Bob and Kath met at a youth club and it seems likely that group cycling, which was very popular at the time, may have been one of the activities. After they married in 1953 the cycle was relegated to more mundane duties and that by the end of the fifties was surplus to requirements. As far as I know neither of my cousins, who are both younger than me, remember Uncle Bob owning the Rudge.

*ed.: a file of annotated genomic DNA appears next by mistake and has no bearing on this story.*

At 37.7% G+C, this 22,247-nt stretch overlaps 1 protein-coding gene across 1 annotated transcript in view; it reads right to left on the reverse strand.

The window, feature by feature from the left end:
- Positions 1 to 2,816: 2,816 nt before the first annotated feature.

I believe I remember my father having a black bike before the Rudge and him riding to nursery with me before I started school in 1958 but I can’t be sure. The Pathfinder was following the general trajectory of cycling in the late 1950s and was bought by my father to cycle to work. I know my father valued the quality of the Rudge but what preserved it intact into the millennium was an unwillingness on his part to replace or indeed spend any money on it. During the forty years of his ownership it gently decayed: the four gears became three, the Brooks saddle hardened and cracked and the frame lost its bright blue, fading to silver and then the black of its undercoat. The lights ceased to illuminate, the tyres cracked and the wheel rims rusted. Through to the early seventies it commuted to work on fine summer days but a move to North Devon (again!) meant it saw little use. When my parents retired to South Devon it returned to use for shopping trips until developments in cycling finally overtook it and it was replaced by a 21 gear hybrid.